To improve vegetable production in the remotest parts of India’s Odisha state, ICRISAT in partnership with the World Vegetable Center has established naturally ventilated hi-tech nurseries in the state’s tribal districts of Koraput, Nabarangpur and Rayagada. The polyhouse nurseries became operational in December 2021.
The three nurseries, one each in Pungar village in Kunduli Gram Panchayat, Padargam village in Temera Gram Panchayat and Singari village in Kumudabali Gram Panchayat, are being operated by Self-Help Groups (SHGs). Dr Arshad Pal, Scientist, World Vegetable Center, informed that the nursery structures are equipped with facilities of fertigation MixRite, foggers, etc., and each nursery structure can produce about 300,000 quality vegetable seedlings per batch. The members of SHGs were trained in raising soil-less seedlings using cocopeat and protrays.
Why hi-tech horticulture nurseries?
Production of good quality vegetable seedlings ensures high yield and quality. It is often observed that scientific design and technical knowhow are lacking when nurseries are established through developmental schemes, especially in remote rural locations. Secondly, the building capacity of traditional horticulture farmers in raising good quality seedlings locally is critical to augment their livelihoods. The seedlings raised in unscientific nursery structures/open fields have poor germination, are infested by insects, pests and diseases. This often results in increased mortality of seedlings when they are planted in the main field, and subsequently farmers realize low yield. Such experiences can be a major deterrent to efforts aimed to improve crop productivity and rural livelihoods. The Odisha Livelihoods Mission (OLM) Project aims to tackle these issues.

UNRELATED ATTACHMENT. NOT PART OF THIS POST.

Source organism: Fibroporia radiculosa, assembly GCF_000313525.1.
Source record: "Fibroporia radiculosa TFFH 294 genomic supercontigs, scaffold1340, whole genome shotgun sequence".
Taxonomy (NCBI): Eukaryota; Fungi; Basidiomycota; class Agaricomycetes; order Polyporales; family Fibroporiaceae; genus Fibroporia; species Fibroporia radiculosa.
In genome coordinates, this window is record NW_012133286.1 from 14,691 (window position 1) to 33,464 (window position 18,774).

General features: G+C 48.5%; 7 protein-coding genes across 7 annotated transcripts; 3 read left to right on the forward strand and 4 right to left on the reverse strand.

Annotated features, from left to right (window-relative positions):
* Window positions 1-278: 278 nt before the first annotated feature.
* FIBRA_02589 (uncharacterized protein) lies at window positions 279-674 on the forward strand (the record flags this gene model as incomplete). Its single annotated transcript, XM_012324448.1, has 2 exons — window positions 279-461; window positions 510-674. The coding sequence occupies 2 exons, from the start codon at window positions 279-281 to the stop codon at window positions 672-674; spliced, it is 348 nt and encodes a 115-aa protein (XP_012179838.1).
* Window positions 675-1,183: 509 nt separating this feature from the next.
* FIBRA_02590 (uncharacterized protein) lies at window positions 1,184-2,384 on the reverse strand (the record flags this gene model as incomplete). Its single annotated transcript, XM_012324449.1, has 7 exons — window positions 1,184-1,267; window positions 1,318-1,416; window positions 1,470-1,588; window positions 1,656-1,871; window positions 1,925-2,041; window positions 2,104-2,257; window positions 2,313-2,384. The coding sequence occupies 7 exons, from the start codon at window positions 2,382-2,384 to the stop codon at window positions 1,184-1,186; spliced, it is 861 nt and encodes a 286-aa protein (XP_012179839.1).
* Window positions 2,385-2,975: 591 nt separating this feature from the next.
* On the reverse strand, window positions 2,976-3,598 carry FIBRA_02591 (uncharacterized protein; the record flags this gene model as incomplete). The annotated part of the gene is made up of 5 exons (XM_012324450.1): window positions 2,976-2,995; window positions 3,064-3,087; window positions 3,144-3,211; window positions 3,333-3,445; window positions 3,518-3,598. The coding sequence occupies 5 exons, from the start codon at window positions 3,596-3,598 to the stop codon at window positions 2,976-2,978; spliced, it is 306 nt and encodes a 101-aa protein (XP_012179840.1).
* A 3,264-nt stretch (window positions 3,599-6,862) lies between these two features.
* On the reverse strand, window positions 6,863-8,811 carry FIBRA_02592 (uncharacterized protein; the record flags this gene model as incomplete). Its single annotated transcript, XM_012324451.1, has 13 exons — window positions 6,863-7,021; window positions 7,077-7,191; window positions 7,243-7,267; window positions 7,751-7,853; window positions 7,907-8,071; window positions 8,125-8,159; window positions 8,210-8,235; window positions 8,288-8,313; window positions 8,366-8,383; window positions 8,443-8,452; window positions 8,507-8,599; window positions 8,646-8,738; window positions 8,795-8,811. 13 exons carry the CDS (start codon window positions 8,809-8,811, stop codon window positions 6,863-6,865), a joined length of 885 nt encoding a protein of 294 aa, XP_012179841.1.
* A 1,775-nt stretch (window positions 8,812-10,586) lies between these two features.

Dr Prasad Kamdi, the project’s Coordinator for Nabarangpur District, pointed out that local availability of good quality seedlings can fulfil the seedlings requirement, reduce mortality during transportation and the transportation cost of seedlings.
Dr Aviraj Datta, the project’s Coordinator for Koraput District, informed that the cost per seedling of tomato has come down significantly from Rs 5 to 7 to about half a rupee for the farmers in OLM-ICRISAT project sites. Farmers are no longer dependent on local nurseries. Capacity building exercises carried out by the project team have enabled the farmers to raise disease free seedlings using cocopeat and prortrays in this hi-tech nursery structure with negligible or no mortality rate by themselves.
During the inauguration of the nurseries, Dr Pushpajeet Choudhari, Coordinator for Rayagada District, said these structures will ensure good quality seedling production along with significant reduction in input cost of vegetable cultivation, making tribal farmers self-reliant in the long run.
Dr Sreenath Dixit, Head, ICRISAT Development Center, highlighted that in the future quality seedling production in these nurseries can become a highly commercialized business for the SHGs, wherein the farmers from surrounding areas can buy the seedlings.